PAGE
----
Did you know that a low credit score can make getting a loan or credit card harder and can cost you more in interest charges?
Is your score in need of a boost?
While you can’t raise your score overnight, here are some things to start doing right now that can make a positive difference in just a few months.
Review your credit report and look closely for any errors that show late payments or incorrect credit limits on cards. Immediately report any errors.
You can get one free credit report every year from each of the three major credit-reporting agencies – Equifax, Experian and TransUnion. You can choose to request them all at once or spread the requests out over a period of months.
While these reports won’t show your actual credit score, they do give you vital insight into the categories that affect that score.
To request your free credit reports go to: www.annualcreditreport.com.
Always pay your bills on time. Late or missed payments will quickly drag down your credit score.
Take advantage of payment reminders or online bill pay through your financial institution to make sure things like credit card bills, utility bills and loan payments are paid on time.
If you have any overdue bills, contact the biller and make plans to get them caught up. Letting an overdue account go to a collections agency can damage your score for up to seven years.
Pay down your credit card balances. The less you owe, the more it will help your credit score. A good guideline is to keep your balance below 30% of your credit limit on each card.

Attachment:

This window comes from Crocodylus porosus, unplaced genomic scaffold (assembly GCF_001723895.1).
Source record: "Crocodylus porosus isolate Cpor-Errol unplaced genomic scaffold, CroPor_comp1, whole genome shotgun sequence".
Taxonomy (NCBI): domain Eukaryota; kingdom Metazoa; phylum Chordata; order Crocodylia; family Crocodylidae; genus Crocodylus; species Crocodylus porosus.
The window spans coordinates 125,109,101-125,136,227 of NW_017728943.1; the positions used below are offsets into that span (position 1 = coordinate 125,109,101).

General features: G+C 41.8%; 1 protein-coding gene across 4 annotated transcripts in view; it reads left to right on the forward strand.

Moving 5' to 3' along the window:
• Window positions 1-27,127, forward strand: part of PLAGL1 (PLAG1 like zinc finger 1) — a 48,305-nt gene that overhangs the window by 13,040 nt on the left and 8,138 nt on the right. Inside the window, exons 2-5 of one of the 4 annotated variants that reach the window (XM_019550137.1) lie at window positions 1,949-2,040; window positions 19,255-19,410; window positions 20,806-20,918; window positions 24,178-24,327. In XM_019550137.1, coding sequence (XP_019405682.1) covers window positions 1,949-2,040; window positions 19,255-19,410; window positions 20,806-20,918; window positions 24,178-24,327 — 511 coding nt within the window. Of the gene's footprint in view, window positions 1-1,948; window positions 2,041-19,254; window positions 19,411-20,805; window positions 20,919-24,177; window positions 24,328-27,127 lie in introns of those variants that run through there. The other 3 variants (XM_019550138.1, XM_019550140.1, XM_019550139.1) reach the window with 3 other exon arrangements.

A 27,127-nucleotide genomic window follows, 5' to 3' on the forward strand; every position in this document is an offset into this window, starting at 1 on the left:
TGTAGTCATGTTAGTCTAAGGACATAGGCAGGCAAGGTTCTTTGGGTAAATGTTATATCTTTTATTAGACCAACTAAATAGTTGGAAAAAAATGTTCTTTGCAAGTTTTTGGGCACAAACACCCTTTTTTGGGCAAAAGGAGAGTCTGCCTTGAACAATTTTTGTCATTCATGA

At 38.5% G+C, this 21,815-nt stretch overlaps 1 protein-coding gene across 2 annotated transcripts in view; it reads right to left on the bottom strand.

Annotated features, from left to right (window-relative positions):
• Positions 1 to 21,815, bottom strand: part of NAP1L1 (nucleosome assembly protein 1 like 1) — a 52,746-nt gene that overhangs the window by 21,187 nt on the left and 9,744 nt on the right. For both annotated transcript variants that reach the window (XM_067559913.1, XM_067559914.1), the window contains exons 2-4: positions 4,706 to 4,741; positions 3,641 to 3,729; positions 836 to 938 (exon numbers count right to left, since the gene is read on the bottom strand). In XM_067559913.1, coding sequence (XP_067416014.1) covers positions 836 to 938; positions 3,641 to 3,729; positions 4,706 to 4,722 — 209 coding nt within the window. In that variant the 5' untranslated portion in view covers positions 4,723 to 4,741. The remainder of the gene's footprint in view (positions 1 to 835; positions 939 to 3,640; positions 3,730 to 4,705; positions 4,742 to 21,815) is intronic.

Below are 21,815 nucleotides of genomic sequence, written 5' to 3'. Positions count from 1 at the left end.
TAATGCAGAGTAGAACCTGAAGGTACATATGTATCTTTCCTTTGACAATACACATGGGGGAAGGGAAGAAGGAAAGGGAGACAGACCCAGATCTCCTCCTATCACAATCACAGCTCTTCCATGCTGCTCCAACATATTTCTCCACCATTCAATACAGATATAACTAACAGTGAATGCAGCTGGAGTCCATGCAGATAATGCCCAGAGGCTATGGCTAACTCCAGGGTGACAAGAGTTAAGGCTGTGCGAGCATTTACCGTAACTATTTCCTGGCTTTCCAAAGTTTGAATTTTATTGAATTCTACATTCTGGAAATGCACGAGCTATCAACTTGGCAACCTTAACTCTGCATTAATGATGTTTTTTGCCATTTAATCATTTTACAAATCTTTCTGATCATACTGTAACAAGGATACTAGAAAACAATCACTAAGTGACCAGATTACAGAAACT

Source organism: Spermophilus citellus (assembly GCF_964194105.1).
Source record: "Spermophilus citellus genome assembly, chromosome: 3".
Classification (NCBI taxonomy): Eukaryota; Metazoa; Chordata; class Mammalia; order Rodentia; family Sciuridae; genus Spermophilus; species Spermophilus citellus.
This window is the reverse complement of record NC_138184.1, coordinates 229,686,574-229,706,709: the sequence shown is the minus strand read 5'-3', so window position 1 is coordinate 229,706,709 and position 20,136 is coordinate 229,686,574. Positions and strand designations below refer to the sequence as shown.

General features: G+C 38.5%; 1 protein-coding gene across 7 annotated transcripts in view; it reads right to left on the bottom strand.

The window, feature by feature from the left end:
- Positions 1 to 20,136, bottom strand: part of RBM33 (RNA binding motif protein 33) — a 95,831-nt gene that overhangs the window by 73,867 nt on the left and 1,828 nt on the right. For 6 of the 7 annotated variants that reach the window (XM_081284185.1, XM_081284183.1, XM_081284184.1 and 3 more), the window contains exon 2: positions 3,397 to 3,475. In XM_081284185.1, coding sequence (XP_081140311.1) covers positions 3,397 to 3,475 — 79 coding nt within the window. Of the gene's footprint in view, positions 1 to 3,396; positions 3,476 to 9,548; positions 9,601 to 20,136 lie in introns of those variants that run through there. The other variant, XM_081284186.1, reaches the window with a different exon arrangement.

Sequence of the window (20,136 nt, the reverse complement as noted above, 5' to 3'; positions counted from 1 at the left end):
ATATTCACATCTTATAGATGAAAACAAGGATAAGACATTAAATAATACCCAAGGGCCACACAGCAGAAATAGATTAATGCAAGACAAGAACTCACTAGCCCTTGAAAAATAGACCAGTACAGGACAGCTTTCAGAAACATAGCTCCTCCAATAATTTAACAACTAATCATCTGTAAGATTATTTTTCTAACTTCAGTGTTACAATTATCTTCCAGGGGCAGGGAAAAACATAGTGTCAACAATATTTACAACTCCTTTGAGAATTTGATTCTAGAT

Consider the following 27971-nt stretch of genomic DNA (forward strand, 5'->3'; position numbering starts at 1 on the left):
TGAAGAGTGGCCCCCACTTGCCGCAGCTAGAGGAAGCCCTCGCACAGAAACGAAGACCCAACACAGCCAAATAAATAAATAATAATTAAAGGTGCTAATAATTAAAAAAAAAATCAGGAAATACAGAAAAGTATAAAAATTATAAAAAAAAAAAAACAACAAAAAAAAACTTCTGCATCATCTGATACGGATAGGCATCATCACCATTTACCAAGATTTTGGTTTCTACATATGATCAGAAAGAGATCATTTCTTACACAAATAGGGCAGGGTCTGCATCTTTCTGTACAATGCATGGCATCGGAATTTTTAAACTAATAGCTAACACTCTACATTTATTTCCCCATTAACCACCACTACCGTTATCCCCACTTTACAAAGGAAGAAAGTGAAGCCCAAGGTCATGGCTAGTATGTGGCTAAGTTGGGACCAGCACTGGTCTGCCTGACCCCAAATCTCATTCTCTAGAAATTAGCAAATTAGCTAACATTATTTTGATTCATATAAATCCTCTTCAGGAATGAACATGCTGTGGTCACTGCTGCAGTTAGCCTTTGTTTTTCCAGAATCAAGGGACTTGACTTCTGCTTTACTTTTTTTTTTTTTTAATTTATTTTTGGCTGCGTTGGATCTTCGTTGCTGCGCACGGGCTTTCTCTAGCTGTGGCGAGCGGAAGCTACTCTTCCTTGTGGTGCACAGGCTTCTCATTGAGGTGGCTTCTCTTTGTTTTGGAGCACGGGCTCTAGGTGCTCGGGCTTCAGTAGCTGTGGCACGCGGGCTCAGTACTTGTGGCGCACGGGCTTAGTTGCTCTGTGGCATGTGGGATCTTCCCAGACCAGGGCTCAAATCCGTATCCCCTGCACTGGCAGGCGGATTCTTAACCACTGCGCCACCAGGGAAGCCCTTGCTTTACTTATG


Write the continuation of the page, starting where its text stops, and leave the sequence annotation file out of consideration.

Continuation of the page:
Don’t automatically close unused or paid-down credit cards, especially if you have had them for a long time. A long credit history can have a positive effect on your score.
Don’t apply for multiple credit cards or charge accounts in a short amount of time. You may lose a few points each time a creditor checks your report after you have filled out an application.
Focus your loan applications. When you’re looking for a new auto loan or mortgage, try to submit all of your applications within a 2-week period. For these types of loans, multiple inquiries within a two-week period are treated as a single inquiry, and won’t hurt your credit score like multiple credit card inquires will.
While you need to be aware that there are some things – like a bankruptcy or foreclosure – that can damage your credit score for years, doing your best to pay your regular bills can help bring that number up.
So stay vigilant about paying your bills on time, and check your credit report at least once a year. Getting that credit score up can go a long way toward building a solid financial future.